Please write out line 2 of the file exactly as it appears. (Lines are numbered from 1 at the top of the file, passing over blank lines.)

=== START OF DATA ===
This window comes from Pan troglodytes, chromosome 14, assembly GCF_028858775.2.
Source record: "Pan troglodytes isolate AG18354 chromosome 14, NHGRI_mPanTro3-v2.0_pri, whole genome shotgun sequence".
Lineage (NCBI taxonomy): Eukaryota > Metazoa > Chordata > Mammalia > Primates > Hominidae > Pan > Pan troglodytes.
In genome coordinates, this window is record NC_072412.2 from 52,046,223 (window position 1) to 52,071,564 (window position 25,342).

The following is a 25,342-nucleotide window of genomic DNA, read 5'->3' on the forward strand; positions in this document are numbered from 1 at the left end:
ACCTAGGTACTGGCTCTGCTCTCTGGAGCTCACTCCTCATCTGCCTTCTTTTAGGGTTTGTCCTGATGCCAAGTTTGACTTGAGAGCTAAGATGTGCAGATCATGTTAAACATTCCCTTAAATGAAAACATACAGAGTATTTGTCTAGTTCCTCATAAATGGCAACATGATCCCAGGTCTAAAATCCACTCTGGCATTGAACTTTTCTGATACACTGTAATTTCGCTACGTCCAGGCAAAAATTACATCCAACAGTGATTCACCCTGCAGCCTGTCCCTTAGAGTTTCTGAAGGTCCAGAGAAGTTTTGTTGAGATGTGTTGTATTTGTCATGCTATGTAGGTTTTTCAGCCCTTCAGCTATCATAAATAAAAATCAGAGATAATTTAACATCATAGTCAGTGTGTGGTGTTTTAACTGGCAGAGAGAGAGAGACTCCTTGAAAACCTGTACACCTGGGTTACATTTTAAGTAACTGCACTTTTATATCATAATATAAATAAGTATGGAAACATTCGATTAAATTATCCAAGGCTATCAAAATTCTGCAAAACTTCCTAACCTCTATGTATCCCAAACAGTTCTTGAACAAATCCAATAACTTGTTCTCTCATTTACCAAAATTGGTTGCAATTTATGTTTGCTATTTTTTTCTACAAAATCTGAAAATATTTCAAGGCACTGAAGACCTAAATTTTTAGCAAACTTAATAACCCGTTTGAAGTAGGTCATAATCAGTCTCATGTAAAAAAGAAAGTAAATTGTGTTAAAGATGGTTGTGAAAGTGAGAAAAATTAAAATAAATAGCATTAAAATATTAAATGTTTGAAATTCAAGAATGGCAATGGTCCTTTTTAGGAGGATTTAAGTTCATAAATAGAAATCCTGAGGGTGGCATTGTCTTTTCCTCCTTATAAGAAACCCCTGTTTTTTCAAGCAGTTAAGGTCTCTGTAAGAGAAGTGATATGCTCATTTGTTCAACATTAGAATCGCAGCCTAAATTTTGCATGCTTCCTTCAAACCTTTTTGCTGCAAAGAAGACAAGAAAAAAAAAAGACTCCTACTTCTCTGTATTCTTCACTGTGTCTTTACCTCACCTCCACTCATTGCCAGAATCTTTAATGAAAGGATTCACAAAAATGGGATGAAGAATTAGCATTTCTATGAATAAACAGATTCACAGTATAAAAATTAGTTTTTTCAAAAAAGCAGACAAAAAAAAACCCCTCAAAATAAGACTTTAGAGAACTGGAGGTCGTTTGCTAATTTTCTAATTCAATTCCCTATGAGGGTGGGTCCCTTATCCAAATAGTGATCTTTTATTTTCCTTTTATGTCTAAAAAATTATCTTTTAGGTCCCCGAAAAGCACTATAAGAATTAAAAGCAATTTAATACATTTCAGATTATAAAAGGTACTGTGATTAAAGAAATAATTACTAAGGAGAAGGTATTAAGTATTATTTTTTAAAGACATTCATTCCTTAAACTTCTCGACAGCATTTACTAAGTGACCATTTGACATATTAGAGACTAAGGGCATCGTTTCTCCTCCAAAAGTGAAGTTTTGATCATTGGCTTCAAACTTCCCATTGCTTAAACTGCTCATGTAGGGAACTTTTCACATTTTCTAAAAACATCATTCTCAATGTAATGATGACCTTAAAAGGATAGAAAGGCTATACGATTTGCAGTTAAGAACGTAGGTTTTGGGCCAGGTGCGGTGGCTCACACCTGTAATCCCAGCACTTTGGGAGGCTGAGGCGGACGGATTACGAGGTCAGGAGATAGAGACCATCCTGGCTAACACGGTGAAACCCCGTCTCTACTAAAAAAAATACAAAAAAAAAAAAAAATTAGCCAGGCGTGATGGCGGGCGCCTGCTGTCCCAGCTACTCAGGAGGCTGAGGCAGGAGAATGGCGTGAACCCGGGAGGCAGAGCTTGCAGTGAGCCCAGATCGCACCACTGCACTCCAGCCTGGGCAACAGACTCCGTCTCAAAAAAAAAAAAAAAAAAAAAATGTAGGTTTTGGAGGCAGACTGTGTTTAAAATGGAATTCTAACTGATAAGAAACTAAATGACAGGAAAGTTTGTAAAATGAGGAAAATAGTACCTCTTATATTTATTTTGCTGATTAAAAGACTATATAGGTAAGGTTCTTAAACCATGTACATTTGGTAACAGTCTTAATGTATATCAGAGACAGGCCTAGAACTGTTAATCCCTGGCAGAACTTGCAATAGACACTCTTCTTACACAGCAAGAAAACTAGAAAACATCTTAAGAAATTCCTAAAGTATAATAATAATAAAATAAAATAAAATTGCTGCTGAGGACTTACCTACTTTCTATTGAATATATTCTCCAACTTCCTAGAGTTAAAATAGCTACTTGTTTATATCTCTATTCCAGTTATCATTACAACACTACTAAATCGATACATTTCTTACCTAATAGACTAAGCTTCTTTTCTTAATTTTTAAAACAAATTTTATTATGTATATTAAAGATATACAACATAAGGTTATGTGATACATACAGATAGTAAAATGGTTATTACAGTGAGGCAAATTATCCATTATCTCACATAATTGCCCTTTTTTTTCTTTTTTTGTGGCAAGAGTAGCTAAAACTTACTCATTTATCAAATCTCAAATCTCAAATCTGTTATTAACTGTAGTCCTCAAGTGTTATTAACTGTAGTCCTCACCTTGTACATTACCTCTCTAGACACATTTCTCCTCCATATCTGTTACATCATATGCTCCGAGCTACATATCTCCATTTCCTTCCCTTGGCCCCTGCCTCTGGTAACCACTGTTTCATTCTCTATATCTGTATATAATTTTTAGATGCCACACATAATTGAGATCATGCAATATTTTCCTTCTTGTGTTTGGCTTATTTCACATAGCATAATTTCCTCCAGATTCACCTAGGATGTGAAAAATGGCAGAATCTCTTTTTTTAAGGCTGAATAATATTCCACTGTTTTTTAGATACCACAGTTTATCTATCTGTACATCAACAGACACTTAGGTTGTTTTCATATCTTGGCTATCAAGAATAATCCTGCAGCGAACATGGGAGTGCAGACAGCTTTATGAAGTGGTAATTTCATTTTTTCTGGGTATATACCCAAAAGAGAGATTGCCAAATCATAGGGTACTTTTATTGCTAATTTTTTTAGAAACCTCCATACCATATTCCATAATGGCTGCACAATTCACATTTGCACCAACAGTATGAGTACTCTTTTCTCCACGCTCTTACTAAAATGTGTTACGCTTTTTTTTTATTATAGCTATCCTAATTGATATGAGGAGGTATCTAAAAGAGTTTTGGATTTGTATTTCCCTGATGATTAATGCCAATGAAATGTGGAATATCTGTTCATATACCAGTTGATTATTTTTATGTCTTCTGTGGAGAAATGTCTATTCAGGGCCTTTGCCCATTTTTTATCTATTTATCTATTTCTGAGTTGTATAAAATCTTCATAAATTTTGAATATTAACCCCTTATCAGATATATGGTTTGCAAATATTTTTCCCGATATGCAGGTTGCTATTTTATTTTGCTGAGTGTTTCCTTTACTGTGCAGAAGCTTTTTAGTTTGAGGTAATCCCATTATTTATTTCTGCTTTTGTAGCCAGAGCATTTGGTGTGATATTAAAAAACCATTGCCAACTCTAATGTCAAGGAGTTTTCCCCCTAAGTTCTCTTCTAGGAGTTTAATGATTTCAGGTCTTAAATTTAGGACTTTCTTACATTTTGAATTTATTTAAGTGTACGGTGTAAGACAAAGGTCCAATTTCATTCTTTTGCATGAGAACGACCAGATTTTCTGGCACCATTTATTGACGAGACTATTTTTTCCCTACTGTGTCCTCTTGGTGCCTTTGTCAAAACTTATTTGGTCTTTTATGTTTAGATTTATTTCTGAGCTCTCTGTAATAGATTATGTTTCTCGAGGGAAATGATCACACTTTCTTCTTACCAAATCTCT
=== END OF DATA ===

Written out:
Source record: "Pan troglodytes isolate AG18354 chromosome 14, NHGRI_mPanTro3-v2.0_pri, whole genome shotgun sequence".